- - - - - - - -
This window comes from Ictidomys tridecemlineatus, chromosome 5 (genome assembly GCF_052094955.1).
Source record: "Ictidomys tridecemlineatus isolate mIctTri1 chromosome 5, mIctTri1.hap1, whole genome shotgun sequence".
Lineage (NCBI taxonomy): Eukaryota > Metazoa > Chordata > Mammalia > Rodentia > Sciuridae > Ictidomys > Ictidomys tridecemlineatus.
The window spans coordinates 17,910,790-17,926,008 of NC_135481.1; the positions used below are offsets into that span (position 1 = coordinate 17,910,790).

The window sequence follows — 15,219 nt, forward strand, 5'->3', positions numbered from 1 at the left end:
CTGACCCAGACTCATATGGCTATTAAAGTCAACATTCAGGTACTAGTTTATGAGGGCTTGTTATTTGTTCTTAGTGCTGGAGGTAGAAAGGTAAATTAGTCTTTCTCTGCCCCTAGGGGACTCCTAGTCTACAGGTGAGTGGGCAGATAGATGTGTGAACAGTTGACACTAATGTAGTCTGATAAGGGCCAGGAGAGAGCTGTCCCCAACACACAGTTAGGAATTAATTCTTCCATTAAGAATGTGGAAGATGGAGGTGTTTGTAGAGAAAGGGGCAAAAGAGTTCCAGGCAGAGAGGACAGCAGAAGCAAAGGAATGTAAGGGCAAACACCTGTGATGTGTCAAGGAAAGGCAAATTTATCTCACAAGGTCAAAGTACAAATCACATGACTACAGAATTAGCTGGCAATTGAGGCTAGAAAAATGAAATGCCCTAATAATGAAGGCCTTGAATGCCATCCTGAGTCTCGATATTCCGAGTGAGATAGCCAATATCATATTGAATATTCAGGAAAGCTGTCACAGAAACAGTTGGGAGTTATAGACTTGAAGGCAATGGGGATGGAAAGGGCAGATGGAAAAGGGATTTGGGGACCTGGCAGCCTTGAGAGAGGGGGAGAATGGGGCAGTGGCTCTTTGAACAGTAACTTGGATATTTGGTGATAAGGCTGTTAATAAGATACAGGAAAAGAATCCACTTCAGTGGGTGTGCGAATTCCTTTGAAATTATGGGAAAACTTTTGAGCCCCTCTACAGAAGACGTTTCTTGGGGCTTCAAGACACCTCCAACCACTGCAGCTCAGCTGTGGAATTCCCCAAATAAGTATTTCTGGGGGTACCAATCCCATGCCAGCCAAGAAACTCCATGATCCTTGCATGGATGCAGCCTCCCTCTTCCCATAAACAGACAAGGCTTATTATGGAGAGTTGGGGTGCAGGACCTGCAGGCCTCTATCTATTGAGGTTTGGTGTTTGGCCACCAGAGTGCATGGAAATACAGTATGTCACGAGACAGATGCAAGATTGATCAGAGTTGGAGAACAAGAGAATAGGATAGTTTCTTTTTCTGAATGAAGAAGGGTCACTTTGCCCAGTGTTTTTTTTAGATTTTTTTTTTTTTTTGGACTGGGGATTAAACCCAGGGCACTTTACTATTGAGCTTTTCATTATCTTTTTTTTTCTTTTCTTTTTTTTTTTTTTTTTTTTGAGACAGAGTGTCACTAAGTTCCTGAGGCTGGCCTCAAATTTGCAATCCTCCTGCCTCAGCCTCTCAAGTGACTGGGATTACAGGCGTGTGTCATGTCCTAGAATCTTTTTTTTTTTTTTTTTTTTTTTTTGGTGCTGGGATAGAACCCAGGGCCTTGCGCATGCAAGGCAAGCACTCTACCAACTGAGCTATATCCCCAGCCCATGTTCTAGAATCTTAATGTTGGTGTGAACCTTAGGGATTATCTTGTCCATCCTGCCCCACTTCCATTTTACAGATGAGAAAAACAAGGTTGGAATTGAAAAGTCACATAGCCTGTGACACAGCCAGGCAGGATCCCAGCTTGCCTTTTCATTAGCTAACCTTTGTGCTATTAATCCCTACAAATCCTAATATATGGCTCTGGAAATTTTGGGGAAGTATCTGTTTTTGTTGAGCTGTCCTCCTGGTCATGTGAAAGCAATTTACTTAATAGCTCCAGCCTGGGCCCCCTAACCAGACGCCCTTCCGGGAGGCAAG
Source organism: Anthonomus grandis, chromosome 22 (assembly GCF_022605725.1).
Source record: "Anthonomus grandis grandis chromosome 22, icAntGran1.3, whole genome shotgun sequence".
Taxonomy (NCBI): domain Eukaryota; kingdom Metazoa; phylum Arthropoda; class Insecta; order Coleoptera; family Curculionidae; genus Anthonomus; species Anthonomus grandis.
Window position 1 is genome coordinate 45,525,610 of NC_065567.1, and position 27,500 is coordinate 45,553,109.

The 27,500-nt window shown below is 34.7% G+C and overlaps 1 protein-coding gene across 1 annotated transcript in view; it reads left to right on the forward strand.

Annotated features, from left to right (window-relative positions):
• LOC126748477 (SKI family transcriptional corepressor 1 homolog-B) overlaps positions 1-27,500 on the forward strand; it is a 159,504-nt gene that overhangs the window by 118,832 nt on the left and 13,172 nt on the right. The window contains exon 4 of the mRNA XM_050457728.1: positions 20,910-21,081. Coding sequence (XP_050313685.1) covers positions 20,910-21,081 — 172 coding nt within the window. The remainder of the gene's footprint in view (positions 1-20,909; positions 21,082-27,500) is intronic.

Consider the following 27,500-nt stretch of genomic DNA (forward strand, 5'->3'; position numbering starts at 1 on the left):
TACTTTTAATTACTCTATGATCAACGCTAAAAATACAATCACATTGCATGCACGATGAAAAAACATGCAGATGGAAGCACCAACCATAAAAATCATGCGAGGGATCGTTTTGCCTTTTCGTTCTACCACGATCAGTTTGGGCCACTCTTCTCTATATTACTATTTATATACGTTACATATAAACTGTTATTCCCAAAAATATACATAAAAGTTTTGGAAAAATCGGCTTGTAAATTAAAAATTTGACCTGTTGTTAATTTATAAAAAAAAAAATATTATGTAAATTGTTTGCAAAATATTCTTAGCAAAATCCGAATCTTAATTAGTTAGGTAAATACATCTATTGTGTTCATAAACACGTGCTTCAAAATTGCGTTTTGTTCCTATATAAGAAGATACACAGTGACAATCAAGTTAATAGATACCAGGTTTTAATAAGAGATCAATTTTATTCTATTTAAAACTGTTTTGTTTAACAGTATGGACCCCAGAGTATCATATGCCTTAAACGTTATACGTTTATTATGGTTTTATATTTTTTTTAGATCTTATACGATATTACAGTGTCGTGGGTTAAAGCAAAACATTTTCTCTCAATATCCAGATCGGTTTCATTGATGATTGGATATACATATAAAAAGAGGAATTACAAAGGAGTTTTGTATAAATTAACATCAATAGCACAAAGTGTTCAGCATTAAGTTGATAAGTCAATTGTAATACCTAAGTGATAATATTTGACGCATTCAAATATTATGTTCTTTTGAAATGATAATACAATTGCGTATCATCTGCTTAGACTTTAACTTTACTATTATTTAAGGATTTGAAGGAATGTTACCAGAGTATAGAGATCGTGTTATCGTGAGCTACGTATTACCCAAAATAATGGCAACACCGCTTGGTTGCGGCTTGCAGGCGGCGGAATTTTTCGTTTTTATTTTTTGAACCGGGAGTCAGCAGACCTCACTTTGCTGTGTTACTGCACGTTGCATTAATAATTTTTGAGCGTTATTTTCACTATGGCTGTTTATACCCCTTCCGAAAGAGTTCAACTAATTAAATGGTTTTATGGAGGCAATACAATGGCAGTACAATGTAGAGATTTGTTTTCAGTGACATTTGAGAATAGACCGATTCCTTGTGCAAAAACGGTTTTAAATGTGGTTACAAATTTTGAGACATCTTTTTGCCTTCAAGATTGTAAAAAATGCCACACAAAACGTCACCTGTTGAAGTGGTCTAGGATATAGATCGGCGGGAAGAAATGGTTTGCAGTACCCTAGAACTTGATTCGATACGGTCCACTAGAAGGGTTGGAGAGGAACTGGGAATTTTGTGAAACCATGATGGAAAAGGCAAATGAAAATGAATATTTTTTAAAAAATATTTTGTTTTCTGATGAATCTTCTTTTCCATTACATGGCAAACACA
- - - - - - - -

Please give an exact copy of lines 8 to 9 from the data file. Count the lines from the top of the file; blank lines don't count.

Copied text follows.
Source record: "Anthonomus grandis grandis chromosome 22, icAntGran1.3, whole genome shotgun sequence".
Taxonomy (NCBI): domain Eukaryota; kingdom Metazoa; phylum Arthropoda; class Insecta; order Coleoptera; family Curculionidae; genus Anthonomus; species Anthonomus grandis.